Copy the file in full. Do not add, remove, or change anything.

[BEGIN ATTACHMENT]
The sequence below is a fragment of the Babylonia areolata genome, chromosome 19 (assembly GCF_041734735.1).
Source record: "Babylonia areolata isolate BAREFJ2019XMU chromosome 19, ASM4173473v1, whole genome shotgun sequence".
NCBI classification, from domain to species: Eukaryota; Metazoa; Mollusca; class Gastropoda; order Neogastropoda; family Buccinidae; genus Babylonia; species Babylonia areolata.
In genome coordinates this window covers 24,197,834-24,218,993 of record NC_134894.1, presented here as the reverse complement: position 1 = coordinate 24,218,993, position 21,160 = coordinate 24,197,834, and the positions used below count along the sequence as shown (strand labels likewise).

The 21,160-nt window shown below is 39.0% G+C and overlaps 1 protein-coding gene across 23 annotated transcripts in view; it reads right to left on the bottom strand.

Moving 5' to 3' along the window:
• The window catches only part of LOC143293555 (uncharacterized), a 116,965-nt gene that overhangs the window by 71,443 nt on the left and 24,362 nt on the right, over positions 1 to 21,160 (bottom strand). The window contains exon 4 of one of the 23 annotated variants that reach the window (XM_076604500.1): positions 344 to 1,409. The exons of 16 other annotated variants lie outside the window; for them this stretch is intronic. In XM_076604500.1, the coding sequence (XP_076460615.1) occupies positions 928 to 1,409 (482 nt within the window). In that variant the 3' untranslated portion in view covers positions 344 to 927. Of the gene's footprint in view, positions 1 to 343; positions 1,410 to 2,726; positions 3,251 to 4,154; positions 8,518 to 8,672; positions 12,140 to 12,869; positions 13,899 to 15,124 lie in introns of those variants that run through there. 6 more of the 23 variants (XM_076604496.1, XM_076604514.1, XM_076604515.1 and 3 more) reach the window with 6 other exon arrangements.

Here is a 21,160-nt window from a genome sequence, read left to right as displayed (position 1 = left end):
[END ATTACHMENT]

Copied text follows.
The sequence below is a fragment of the Babylonia areolata genome, chromosome 19 (assembly GCF_041734735.1).
Source record: "Babylonia areolata isolate BAREFJ2019XMU chromosome 19, ASM4173473v1, whole genome shotgun sequence".
NCBI classification, from domain to species: Eukaryota; Metazoa; Mollusca; class Gastropoda; order Neogastropoda; family Buccinidae; genus Babylonia; species Babylonia areolata.
In genome coordinates this window covers 24,197,834-24,218,993 of record NC_134894.1, presented here as the reverse complement: position 1 = coordinate 24,218,993, position 21,160 = coordinate 24,197,834, and the positions used below count along the sequence as shown (strand labels likewise).

The 21,160-nt window shown below is 39.0% G+C and overlaps 1 protein-coding gene across 23 annotated transcripts in view; it reads right to left on the bottom strand.

Moving 5' to 3' along the window:
• The window catches only part of LOC143293555 (uncharacterized), a 116,965-nt gene that overhangs the window by 71,443 nt on the left and 24,362 nt on the right, over positions 1 to 21,160 (bottom strand). The window contains exon 4 of one of the 23 annotated variants that reach the window (XM_076604500.1): positions 344 to 1,409. The exons of 16 other annotated variants lie outside the window; for them this stretch is intronic. In XM_076604500.1, the coding sequence (XP_076460615.1) occupies positions 928 to 1,409 (482 nt within the window). In that variant the 3' untranslated portion in view covers positions 344 to 927. Of the gene's footprint in view, positions 1 to 343; positions 1,410 to 2,726; positions 3,251 to 4,154; positions 8,518 to 8,672; positions 12,140 to 12,869; positions 13,899 to 15,124 lie in introns of those variants that run through there. 6 more of the 23 variants (XM_076604496.1, XM_076604514.1, XM_076604515.1 and 3 more) reach the window with 6 other exon arrangements.

Here is a 21,160-nt window from a genome sequence, read left to right as displayed (position 1 = left end):